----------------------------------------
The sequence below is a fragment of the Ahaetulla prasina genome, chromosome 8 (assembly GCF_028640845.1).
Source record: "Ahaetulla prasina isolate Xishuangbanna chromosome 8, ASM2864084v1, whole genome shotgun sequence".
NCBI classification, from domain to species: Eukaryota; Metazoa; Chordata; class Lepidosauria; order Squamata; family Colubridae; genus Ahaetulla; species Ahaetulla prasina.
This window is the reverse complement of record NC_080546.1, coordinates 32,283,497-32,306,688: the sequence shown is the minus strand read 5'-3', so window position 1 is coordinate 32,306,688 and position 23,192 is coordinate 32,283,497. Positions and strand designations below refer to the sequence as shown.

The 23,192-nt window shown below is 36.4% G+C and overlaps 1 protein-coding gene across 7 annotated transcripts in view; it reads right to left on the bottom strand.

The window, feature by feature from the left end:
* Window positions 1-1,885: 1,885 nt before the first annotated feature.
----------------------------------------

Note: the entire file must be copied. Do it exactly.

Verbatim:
The sequence below is a fragment of the Ahaetulla prasina genome, chromosome 8 (assembly GCF_028640845.1).
Source record: "Ahaetulla prasina isolate Xishuangbanna chromosome 8, ASM2864084v1, whole genome shotgun sequence".
NCBI classification, from domain to species: Eukaryota; Metazoa; Chordata; class Lepidosauria; order Squamata; family Colubridae; genus Ahaetulla; species Ahaetulla prasina.
This window is the reverse complement of record NC_080546.1, coordinates 32,283,497-32,306,688: the sequence shown is the minus strand read 5'-3', so window position 1 is coordinate 32,306,688 and position 23,192 is coordinate 32,283,497. Positions and strand designations below refer to the sequence as shown.

The 23,192-nt window shown below is 36.4% G+C and overlaps 1 protein-coding gene across 7 annotated transcripts in view; it reads right to left on the bottom strand.

The window, feature by feature from the left end:
* Window positions 1-1,885: 1,885 nt before the first annotated feature.